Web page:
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View related content: Public Economics
Our politicians all seem to agree on at least one thing: There will be no recovery unless America gets back to work.
But that’s often where the agreement ends. Once you move on to discuss how to get America back to work, opinions begin to diverge.
In general, the worst thing for job creation is a poor entrepreneurial climate. Such a climate is brought on by the large fiscal debt, unpredictable health care costs, and a generally anti-business and pro-regulation approach by government.
In the run-up to the midterm elections, all of us should be thinking about “climate change”–about the best ways to create jobs in our nation. We’ll hear lots of talk about recovery and stimulus, about fairness and equity, the future and change.
As we listen to the rhetoric, remember the reality. These are the Top job killers in America.
Uncertainty and business: What you don’t know can (and does) hurt you. Businesses plan around rules. And they are unlikely to invest if they can’t be reasonably sure about what the rules will be. When things are uncertain, businesses hold back cash to protect themselves–and this kills jobs. My colleague Allan Meltzer has made this point in two recent WSJ op-eds: “High uncertainty is the enemy of investment and growth,” he declares in one. “The most important restriction on investment today is not tight monetary policy, but uncertainty about administration policy,” he argues in the other.
Uncertainty and the consumer: Uncertainty isn’t just bad for companies–it’s bad for consumers, too. If I think government policy may provoke a double dip in the economy and my job is on the line, there’s no way I’m going out to buy a new car. For that matter, even the possibility of a huge gas tax would make me less likely to make a car purchase decision. All this kills jobs.
High corporate taxes: Americans are shocked to learn that we have some of the highest corporate taxes in the world. In fact, Japan is the only developed country with a higher corporate tax rate than the United States. Whether we like it or not, the corporate tax is a tax on jobs. It makes it more expensive for firms to function, which costs jobs. But even worse, it drives companies to find more tax-friendly environments in other countries.
Unhealthy health insurance costs: The high health insurance costs associated with hiring new workers hits small businesses particularly hard, according to AEI economist Aparna Mathur. Government health mandates specify exactly what kinds of coverage have to be included in insurance policies. This makes increasing headcount a costly exercise, and so kills jobs. One major CEO told me recently that his hiring was stunted by the new mandate to cover workers’ kids up to age 26.
The threat of unionization: In a global economy, it’s fairly simple for a lot of firms to avoid unionization: They can move overseas and take their jobs with them. Policies that favor unions make this decision more attractive.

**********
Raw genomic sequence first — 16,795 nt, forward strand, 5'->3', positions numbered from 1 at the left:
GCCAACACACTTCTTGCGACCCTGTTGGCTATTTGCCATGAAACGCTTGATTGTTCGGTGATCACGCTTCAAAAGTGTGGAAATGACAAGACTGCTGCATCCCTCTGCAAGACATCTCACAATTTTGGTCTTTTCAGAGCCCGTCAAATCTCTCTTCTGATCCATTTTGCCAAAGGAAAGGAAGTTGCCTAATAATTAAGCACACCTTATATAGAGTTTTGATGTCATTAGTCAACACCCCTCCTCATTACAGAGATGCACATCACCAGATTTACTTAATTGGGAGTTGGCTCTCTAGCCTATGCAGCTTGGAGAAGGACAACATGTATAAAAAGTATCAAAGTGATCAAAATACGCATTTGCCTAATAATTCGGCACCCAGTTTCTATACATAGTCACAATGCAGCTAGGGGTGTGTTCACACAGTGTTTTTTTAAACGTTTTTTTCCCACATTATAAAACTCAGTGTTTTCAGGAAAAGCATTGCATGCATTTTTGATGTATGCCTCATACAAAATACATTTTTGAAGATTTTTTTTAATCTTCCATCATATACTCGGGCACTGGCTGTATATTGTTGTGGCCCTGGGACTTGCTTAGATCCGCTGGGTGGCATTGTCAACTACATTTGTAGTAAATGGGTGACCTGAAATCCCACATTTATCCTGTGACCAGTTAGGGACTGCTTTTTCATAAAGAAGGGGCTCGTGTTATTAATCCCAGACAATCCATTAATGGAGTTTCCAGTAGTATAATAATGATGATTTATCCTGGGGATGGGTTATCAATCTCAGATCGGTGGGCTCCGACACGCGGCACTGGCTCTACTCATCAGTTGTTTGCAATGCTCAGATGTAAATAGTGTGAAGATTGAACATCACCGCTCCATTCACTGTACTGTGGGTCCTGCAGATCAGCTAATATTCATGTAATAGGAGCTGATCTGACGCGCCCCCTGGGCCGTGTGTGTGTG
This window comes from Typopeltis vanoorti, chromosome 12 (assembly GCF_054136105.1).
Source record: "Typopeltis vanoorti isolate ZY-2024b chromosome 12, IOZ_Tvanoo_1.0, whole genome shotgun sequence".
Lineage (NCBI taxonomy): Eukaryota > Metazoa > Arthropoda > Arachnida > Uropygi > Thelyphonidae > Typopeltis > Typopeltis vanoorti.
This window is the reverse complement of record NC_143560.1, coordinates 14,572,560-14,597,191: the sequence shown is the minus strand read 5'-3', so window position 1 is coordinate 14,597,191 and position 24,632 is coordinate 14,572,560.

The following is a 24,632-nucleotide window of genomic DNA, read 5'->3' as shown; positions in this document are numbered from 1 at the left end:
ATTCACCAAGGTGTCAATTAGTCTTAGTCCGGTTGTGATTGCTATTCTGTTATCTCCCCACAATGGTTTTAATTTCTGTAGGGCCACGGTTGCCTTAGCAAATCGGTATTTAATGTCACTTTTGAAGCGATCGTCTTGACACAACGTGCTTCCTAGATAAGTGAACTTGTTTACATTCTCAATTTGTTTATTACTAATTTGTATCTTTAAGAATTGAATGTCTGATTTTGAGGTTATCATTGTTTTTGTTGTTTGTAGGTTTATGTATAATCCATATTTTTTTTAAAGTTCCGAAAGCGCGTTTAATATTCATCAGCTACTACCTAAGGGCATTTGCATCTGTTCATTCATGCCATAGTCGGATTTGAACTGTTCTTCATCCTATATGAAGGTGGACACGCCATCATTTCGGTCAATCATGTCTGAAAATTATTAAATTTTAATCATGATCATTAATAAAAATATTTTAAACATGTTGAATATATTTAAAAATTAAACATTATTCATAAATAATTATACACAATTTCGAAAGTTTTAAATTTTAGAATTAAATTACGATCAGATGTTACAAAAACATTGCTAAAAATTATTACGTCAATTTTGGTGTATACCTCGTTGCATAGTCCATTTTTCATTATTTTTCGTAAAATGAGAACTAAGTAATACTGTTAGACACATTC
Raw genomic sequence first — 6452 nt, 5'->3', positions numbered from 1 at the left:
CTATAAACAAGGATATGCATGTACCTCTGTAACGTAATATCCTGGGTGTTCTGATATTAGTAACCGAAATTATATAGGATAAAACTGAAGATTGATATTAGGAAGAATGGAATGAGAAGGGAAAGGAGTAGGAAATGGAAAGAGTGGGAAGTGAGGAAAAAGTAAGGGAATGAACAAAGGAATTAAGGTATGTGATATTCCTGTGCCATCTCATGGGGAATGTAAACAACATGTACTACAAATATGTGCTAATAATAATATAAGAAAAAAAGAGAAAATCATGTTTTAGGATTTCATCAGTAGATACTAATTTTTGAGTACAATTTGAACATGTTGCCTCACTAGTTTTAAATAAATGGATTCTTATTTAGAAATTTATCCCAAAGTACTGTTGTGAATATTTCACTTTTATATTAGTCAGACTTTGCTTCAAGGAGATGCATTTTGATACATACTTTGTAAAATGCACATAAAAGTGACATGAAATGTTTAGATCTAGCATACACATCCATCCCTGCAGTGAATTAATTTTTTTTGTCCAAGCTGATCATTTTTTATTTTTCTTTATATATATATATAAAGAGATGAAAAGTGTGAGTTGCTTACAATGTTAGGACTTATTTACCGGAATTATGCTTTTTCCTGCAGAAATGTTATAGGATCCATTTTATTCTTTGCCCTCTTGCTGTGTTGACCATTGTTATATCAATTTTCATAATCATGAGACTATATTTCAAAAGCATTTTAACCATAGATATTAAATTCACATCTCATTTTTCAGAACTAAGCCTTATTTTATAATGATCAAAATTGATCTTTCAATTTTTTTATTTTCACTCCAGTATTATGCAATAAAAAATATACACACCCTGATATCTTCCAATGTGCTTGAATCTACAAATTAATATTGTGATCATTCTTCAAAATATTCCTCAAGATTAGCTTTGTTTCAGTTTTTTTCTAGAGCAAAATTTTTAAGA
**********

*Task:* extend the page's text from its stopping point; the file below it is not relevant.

Inability to hire and fire: In Europe, government regulations and employment protection laws reduce the flexibility of firms to downsize their operations when they need to. They also discourage those same firms from upsizing their operations when they would otherwise do so, and are thus a job killer. This is why Spain has a 20% unemployment rate (and about 40% among workers under 25). Restrictions on firing are a job killer.
Trade restrictions: Free trade favors consumers everywhere, and benefits workers in industries where America has a comparative advantage. Tariffs and other barriers benefit industries that are already in decline. This is why economists always tell us that over the long run, trade barriers slow modernization are a net job killer.
Credit: Poor credit access especially hurts new and young firms that are eager to expand their operations. The new Consumer Financial Protection Agency could make matters worse by expanding burdensome regulation of these financial markets, killing jobs in the process.
Increasing unemployment insurance: Everyone wants to ease the burden on the unemployed, so it is tempting to extend unemployment insurance, as our government has recently–today, to as much as 73 additional weeks. Unfortunately, this kills jobs and economic recovery. Harvard economist Robert Barro estimates that if unemployment insurance had not been expanded, the unemployment rate would now be 6.8% rather than 9.5%.
Encouraging frivolous lawsuits: This increases the costs of doing business in America, with one study estimating that we waste as much as $900 billion a year on excessive tort litigation–that’s 6.5 percent of GNP or $12,000 annually for a family of four. As a result, company capital that could be used for expansion and job creation goes to the trial lawyers instead. And like so many anti-business measures, such litigation drives up costs for consumers, which reduces demand and kills jobs even more.
Arthur C. Brooks is president of AEI.
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